THE Irish people have surrendered to the European Union a slice of their democratic rights, which they won from Britain less than a century ago.
It must be said that the winning of those rights was the work of a small minority working for Irish independence from Britain at the end of the 19th Century and up to 1921.
The will of the people was strongly against them then, and particularly against the violence. But the people also welcomed the result and worked with it, in an atmosphere of sustained political peace, in the following decades.
The Irish people found another form of national authority in the Roman Catholic Church, which effectively kept them in their place and kept them poor but faithful during many of those same decades.
To a marked degree those decisions, like many electoral decisions since, were made in much the same mood of ignorance that prevailed during the first referendum and prevailed again during the second.
This has been described as a "landslide". In fact, the landslide leaves almost 600,000 voters without any significant mainstream party to vote for, and with the other 1.2 million voters basing their faith in the future on a deeply biased, and hopelessly wishful interpretation of the benefits to be gained from the Lisbon Treaty. Which side will say, in the future: Told you so?
The result, this time, is as much one of ignorance about the treaty as it was before. It derives from a confusion between the European Union and the treaty's supposed "properties" or "benefits".
The confusion has been deliberately made central to the referendum campaign, as has the fear that was also central to the 'Yes' side's approach. Fears of a different kind were also spread, rather less effectually, by the 'No' side.
The 'Yes' side backed up the deliberate confusion with a number of illegalities committed in the name of the Government, the State and the Referendum Commission. These were non-precedents. They brought the European Commission, its personnel and their staff directly into the campaign, which was unlawful.
It was also unlawful to involve 'Yes'-supporting European political parties in providing funds, in our own Government using public funding in support of one side, and in representing inaccurately the issues.
This should have been regulated by the Referendum Commission. It did no such thing, nor did it fulfil its statutory purpose, which was to explain the text of the referendum amendment on which people voted. At no time did the public get a full and clear indication of this.
The public media, including notably RTE and Newstalk 106, pursued a strongly 'Yes' side promotion, contrary to the State's broadcasting acts that give them their licences.
The public, looking for a new form of slavery, had plenty of inducements, many of them of no greater value than the strings of glass beads given to African chieftains in exchange for their men and women when slavery was a profitable trade.
I expected a greater anger than manifested itself, and the quelling of a natural enough fear about the unknown in respect of jobs and in respect of the miracles to be performed by Europe, which simply could not be done.
In the light of all this it is hard to justify the interpretation of the referendum result as a landslide when it has left the three main political parties and the Greens, together with all those money interests, foreign politicians and European institutions who supported the 'Yes' vote, still confronted by 600,000 'No' voters.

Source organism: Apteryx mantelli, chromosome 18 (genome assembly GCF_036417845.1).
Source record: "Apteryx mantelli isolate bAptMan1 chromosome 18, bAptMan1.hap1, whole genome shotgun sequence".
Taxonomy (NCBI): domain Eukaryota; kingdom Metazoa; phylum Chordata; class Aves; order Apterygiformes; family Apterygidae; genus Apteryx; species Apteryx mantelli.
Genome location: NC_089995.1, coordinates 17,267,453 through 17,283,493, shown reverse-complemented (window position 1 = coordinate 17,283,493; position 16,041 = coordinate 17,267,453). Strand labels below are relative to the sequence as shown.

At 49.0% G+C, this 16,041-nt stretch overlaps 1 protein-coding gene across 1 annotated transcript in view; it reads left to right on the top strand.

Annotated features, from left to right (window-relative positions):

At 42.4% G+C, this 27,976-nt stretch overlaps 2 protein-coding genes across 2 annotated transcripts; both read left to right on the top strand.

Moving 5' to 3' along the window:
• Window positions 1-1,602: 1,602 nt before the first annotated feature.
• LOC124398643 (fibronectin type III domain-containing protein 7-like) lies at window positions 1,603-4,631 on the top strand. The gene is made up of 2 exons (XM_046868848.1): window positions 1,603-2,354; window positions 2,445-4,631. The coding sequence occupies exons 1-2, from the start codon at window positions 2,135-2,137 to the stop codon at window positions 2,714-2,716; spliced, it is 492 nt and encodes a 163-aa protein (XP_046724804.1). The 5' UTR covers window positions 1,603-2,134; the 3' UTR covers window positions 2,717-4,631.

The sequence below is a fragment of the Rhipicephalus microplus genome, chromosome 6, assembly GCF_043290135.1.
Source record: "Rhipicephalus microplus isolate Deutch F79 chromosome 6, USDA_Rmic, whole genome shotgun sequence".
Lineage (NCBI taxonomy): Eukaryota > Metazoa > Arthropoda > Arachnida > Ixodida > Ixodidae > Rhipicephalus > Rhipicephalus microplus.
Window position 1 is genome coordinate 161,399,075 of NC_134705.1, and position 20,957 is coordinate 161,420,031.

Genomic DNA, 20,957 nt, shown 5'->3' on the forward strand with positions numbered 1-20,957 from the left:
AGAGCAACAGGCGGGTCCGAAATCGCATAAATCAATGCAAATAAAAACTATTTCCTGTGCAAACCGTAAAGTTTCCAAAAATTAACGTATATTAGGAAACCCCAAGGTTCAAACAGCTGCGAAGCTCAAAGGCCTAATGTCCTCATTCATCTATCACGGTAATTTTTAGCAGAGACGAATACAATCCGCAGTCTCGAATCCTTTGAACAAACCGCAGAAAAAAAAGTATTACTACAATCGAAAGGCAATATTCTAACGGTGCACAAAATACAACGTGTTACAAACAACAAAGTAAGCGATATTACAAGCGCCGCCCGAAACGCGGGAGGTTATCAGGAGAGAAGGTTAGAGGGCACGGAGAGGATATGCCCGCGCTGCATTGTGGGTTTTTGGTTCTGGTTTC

Where will they turn? What will they do? Those who can be identified leaning towards organised politics in the form of Sinn Fein or Joe Higgins or Richard Boyd Barrett, are, in my judgement, a small percentage.
The issues that really mattered and concerned the democratic protections that were surrendered and the democratic independence that was partly cast aside, are far bigger than the republicanism of Sinn Fein, with its as yet ill-formed economic and social policies, or the far right religious fears of Coir.
Part of the definition of that new political movement out of which a new political party might be formed, has to reside in the necessity for a redefining of how democracy should work, both here and in Europe.
Further reform in Europe is not ruled out simply by virtue of the 'Yes' vote, leading eventually, with Czech agreement, to the treaty being adopted. And reform here is long overdue. The Dail is not working as it should. Fianna Fail have steam-rolled their way through power and need to be removed and placed in opposition. The 'Yes' vote superficialities of the Labour Party and Fine Gael do not equip them too well for that task. A fourth force is needed.
An emphasis on a better use of democracy, both here and in Europe, is a start. A second is the need for better ethical standards and a determination to take hold in a much firmer way on public pay, income, expenses and the regulation of these.
I found it verged on the preposterous to hear Brian Lenihan, during the course of an RTE interview about Fas, saying that he had set up, or was about to set up, "a commission into over-priced arrangements".
Could it be true? That a commission would look into the absurdities of the way in which the public sector, at its higher level employees, is floundering through rivulets of money and deliveries of cars to senior executives who seem to keep everything when they are disgraced? Such a commission would then report and its report would be ignored.
We need to address that. Will Europe help us? Europe will deliver none of the things promised in recent weeks. We will not be nearer the heart of that Europe. We have served our purpose and will be further away than ever from that heart, an ill-governed minor country whose problems, under the kind of leadership under which we groan at present, will never be properly sorted out.